U.S. Securities and Exchange Commission
Securities Exchange Act of 1934
Release No. 46748 / October 30, 2002
Investment Advisers Act of 1940
Release No. 2073 / October 30, 2002
File No. 3-10923
Public Proceedings Instituted against J. Charles Reives
On October 30, 2002, the Commission issued an Order Instituting Public Proceedings Pursuant to Section 15(b)(6) of the Securities Exchange Act of 1934 and Section 203(f) of the Investment Advisers Act of 1940 (Order) against J. Charles Reives (Reives) of Raleigh, North Carolina based on the entry of an Order of Permanent Injunction and Other Relief enjoining him from future violations of Sections 5(a), 5(c) and 17(a) of the Securities Act of 1933 (Securities Act), Sections 10(b) and 15(a) of the Securities Exchange Act of 1934 and Rule 10b-5 promulgated thereunder, and Sections 206(1) and 206(2) of the Investment Advisers Act of 1940. The Order of Permanent Injunction and Other Relief directed that Reives shall pay disgorgement, prejudgment interest thereon, and a civil penalty in amounts to be resolved upon motion of the Commission at a later date. The Order of Permanent Injunction and Other Relief also provided that for purposes of disgorgement, prejudgment interest and the civil penalty, the allegations of the Commission's complaint shall be deemed to be true, and Reives may not, by way of defense, contend that disgorgement, prejudgment interest and the civil penalty should not be imposed. SEC v. Louis M. Lazorwitz and J. Charles Reives, et al., Case No. 1:02-CV-0112-HTW (N.D.Ga.).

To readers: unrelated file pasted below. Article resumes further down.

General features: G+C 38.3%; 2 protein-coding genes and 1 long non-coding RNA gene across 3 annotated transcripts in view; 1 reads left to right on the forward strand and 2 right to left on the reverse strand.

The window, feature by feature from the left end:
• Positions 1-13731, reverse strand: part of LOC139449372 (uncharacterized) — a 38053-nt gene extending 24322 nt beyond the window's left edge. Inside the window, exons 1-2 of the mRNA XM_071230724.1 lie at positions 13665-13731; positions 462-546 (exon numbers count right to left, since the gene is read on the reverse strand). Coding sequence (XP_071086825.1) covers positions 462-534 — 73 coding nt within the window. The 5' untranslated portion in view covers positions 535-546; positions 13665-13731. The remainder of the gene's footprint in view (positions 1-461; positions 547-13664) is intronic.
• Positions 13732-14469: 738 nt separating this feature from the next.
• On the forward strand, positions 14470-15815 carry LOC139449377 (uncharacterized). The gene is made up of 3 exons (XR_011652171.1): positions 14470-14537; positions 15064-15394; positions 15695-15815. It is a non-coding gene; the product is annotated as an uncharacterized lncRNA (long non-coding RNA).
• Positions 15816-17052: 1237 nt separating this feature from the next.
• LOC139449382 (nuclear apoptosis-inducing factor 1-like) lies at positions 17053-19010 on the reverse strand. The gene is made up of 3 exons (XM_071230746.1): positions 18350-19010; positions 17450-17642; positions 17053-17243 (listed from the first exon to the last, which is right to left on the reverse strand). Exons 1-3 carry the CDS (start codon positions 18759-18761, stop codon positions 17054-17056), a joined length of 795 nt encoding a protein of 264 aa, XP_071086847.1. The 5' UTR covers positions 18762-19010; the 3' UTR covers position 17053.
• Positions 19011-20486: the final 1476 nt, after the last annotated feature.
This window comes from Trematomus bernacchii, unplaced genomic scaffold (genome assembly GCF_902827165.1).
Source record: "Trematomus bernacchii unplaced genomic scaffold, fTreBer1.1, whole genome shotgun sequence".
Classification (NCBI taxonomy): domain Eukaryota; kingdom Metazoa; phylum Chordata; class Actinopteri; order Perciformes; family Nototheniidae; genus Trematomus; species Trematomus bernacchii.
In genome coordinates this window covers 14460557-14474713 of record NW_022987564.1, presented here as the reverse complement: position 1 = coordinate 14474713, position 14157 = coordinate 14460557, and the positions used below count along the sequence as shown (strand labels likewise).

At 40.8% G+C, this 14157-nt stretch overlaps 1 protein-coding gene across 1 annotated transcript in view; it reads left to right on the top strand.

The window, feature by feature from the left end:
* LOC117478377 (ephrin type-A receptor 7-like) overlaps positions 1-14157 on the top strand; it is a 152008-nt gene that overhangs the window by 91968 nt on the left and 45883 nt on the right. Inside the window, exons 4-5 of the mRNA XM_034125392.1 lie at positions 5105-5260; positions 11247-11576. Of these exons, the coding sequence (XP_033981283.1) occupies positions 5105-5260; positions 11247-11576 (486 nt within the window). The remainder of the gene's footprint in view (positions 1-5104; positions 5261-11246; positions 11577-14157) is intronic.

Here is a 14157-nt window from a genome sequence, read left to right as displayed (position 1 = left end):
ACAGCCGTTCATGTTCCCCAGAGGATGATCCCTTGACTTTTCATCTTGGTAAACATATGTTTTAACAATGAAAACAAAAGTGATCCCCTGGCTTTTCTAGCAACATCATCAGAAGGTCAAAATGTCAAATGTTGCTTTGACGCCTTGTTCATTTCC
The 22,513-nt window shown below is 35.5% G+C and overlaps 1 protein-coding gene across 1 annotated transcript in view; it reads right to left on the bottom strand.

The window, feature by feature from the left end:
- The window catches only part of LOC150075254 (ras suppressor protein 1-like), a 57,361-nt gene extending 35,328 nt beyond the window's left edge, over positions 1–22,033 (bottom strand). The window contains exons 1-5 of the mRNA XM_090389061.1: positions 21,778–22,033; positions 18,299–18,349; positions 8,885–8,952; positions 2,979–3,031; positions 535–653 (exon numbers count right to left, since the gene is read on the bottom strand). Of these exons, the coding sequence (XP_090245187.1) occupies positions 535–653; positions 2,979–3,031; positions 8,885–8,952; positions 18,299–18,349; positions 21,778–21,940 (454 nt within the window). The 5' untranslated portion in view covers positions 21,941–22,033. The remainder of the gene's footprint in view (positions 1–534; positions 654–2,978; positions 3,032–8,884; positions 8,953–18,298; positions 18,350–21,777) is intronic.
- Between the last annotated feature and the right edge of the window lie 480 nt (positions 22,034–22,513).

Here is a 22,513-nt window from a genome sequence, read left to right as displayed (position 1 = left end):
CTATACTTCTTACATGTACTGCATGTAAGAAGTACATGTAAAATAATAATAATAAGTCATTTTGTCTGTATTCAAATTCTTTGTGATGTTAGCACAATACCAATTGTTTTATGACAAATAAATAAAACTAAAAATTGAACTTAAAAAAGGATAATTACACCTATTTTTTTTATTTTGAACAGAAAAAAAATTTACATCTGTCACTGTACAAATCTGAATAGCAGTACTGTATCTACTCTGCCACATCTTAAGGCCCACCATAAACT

The Commission's complaint alleged that, during the period from at least March 1998 until at least September 1999, Reives, while acting as an investment adviser and broker-dealer, and others used Tri-Star Investment Group, L.L.C. a/k/a Tri-Star Investment Group (Tri-Star) to offer and sell unregistered securities to over 900 investors in at least 35 states and to raise over $15 million. Tri-Star initially alleged that it would invest in bank debentures typical of prime bank schemes, and later claimed it might invest in other international trade opportunities. Reives and others promoted Tri-Star directly and through approximately 35 agents around the United States known as facilitators. Tri-Star promoters led investors to expect profits of 20% per month in so-called 13-month trading programs, after an initial 90-day waiting period. Reives and others made material misrepresentations and omissions of fact to investors concerning, among other things, the use of investor funds, the expected returns and investment risks, and caused false account statements to be issued to the investors.
A hearing will be scheduled before an administrative law judge to determine whether the allegations contained in the Order are true, to provide Reives an opportunity to dispute these allegations, and to determine what sanctions, if any, are appropriate and in the public interest.